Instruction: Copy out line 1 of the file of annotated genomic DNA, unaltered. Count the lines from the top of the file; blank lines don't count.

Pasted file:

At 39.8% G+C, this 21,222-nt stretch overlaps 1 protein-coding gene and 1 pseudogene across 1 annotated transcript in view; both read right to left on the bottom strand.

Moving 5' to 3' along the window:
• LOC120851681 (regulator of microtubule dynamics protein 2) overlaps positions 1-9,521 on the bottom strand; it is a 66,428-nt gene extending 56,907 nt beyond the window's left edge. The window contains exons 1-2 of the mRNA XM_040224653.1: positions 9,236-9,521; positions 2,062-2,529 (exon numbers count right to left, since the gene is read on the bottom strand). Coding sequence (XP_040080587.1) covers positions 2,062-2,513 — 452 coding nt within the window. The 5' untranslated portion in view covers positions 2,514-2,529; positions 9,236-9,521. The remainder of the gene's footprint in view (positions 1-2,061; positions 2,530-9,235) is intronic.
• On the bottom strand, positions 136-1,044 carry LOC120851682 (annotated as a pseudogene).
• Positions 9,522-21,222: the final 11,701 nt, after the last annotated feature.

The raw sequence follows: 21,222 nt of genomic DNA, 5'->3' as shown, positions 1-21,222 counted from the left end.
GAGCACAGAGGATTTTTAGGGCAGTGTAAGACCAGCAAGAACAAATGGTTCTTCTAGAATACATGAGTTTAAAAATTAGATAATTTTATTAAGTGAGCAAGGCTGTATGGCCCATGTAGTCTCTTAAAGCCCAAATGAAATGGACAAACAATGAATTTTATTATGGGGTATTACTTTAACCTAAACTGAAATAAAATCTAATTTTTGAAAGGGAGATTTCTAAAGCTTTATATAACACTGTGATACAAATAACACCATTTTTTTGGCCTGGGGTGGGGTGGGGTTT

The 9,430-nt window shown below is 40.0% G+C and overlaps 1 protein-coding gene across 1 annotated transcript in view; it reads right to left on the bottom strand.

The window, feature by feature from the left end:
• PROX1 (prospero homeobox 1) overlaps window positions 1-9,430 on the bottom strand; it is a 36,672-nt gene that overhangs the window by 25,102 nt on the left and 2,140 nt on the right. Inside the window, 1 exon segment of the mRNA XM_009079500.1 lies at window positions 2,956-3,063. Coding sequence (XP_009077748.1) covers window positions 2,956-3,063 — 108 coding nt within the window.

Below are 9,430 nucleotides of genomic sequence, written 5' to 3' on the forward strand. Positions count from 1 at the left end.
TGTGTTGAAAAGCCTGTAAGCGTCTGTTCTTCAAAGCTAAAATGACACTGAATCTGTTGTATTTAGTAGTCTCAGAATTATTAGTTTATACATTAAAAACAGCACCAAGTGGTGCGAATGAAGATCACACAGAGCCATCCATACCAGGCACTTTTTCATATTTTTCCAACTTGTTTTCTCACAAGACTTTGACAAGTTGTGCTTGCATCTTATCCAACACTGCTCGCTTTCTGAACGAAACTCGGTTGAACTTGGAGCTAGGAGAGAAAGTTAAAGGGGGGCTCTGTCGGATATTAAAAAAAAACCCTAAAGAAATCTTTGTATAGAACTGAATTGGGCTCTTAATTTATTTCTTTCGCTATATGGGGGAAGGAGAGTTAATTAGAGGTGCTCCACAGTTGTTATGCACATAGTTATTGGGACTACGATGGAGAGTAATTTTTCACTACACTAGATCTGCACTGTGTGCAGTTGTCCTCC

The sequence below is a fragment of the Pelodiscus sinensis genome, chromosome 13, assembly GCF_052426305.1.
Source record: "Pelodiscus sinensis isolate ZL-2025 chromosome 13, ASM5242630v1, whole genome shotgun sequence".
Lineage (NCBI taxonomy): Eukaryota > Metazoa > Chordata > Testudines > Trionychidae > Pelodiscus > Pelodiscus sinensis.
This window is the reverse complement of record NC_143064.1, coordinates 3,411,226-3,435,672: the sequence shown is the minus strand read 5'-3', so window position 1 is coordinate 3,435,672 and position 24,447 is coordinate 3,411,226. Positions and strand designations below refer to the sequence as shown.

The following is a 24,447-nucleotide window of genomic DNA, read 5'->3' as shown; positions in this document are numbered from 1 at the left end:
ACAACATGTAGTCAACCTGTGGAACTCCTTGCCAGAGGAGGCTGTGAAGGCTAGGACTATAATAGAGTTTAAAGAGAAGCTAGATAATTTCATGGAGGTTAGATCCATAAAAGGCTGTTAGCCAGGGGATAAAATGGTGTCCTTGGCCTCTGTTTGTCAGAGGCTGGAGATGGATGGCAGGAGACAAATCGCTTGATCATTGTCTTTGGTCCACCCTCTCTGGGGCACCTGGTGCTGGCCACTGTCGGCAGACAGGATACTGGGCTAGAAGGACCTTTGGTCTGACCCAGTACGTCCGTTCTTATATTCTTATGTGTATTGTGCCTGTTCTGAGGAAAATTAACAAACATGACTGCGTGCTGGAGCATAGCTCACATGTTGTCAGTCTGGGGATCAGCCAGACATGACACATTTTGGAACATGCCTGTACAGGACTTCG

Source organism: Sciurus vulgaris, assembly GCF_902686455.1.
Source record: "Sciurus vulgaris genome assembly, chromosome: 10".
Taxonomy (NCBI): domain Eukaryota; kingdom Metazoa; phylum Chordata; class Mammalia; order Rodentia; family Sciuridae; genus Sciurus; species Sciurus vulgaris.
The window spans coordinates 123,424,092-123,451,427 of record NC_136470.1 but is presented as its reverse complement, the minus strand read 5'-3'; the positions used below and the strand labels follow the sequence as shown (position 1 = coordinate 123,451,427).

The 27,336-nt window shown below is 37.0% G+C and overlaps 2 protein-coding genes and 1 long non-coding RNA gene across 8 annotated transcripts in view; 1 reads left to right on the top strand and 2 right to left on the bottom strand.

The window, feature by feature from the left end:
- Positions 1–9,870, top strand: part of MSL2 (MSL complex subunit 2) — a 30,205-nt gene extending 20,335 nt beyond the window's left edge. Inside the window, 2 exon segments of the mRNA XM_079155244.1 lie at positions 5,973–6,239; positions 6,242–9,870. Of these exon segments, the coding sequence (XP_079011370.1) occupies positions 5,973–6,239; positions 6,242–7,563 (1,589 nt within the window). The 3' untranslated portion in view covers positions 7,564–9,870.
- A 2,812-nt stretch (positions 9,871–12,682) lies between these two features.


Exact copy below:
At 39.8% G+C, this 21,222-nt stretch overlaps 1 protein-coding gene and 1 pseudogene across 1 annotated transcript in view; both read right to left on the bottom strand.